On the homemade food trail during Durga puja – By Arpita Bose
CHENNAI: It’s a sultry Saturday and the aroma of cottage cheese wafts out of Kamona Sarkar’s kitchen in Kodambakkam, as she prepares to make the traditional Bengali sweet chhanar jilipi (jalebi). She is among the scores of Bengalis for whom the four-day festivity starts a day earlier by dishing out food for Ananda Mela, where organising members of pujas across the city bring homemade food to the puja pandal.
Away from the autumn skies and fragrance of shiuli (night flowering jasmine), Durga puja in Chennai is all about going traditional and recreating a home away from home. Food being the most important part of the bonding with friends, Bengali or not, people eagerly await the bhog of khichdi, radha ballavi (lentil-stuffed puri) and alu dum. But before the frenzy of eating out takes over from Monday, it is the homemade delicacies that set the mood for celebrations and nostalgia on Sunday evening.
For 52-year-old Sarkar, a housewife, Durga puja is as much about religiosity as it is about revelry. “I love to be involved with arrangements from scratch be it for organising the rituals or preparing traditional dishes,” says Sarkar, one of the oldest members and the puja convenor at the Bengali Association in T Nagar. Her signature dish, chhanar jalebi, a rarity in the city, is one of the most sought after, says Soumya Guhathakurta joint secretary of the puja committee. “The practice of selling homemade food has been there since the 1960s. Though the food is for sale, the prices are minimal as the idea is not about profit but celebrating all things Bengali,” he says.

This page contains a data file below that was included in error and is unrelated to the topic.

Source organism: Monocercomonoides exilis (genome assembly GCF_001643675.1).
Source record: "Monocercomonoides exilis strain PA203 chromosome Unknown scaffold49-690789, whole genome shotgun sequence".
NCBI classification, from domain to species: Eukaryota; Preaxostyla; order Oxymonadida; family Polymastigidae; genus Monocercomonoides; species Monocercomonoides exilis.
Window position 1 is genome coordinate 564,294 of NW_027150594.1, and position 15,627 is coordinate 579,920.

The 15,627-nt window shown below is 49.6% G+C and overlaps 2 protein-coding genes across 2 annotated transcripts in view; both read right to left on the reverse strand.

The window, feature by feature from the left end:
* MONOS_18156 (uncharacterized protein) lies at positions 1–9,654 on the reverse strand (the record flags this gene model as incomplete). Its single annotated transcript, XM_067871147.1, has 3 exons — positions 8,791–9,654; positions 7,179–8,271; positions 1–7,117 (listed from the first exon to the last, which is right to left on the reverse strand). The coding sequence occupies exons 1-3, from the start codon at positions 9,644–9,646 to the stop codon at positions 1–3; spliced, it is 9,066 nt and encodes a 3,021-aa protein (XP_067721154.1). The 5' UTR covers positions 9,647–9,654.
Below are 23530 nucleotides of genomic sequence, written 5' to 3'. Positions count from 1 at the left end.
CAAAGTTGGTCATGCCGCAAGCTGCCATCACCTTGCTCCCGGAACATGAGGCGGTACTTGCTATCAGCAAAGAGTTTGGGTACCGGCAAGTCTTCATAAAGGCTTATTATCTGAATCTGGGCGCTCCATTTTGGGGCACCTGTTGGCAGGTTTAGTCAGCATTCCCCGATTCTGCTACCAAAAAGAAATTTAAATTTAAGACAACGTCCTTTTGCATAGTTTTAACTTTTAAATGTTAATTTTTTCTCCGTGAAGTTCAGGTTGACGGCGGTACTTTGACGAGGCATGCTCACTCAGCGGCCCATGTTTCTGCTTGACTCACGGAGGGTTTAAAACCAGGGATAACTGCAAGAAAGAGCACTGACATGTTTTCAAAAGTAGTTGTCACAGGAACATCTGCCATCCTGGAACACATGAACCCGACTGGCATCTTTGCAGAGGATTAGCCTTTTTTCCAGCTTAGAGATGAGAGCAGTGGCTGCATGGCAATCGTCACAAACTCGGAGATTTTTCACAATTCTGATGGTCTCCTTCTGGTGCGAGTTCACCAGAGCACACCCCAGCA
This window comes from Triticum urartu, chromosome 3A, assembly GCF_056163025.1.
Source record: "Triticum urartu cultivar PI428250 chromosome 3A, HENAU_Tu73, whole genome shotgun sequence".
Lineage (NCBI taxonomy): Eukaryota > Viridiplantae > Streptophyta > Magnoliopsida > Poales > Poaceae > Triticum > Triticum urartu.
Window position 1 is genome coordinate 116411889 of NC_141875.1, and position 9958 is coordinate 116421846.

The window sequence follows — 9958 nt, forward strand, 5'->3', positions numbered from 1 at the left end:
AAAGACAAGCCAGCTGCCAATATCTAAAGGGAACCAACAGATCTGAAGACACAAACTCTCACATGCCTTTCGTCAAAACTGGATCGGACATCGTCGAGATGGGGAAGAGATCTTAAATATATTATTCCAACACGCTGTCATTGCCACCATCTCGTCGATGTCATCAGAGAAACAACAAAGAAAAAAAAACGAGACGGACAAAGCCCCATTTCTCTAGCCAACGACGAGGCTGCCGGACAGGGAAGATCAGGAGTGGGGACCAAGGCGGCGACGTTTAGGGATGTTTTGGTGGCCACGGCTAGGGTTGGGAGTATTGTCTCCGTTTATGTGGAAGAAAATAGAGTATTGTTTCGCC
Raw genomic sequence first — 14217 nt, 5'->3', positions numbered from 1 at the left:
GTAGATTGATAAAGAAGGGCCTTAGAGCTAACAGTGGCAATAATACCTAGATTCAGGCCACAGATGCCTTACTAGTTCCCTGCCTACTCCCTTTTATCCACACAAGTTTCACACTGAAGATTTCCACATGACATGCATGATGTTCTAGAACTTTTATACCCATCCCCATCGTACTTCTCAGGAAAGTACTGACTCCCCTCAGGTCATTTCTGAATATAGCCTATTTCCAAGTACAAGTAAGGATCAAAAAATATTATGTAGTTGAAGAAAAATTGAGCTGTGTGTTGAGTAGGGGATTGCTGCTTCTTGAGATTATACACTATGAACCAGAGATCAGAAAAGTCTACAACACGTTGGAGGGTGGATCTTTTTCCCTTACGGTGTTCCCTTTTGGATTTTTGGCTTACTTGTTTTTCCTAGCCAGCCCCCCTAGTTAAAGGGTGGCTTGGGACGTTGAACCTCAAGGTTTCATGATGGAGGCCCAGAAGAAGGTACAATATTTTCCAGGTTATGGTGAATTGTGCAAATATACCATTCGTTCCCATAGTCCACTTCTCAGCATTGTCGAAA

The idea of showcasing culinary styles has been a part of Bengali associations across the city. From snacks like ghugni, mochar chop, phuchka, to a full meal comprising luchi, kasha mangsho (spicy mutton curry) to pati shapta, malpua and mishti doi for the sweet tooth, there is something for everyone.
The two-year old Dakshin Chennai Prabasi Cultural Association on Old Mahabalipuram Road has many young women participating in their version of Ananda Mela. While savouries like puli and pithe are highly rated, the young crowd tucks into fried rice and chilly chicken with equal gusto. Hence, Mohua Sarkar’s fusion food of a crispy cone filled with chicken keema is back on popular demand this year. “It has been my specialty for years, something that I picked up from a food magazine,” says Sarkar.
The food fest has also helped some, like Aloke Ghosh, turn entrepreneur. “I have always had a passion for cooking. The positive response for my mustard fish and other dishes encouraged me to open a restaurant ‘Taste of Kolkata’,” says Ghosh, member of South Madras Cultural Association in Besant Nagar.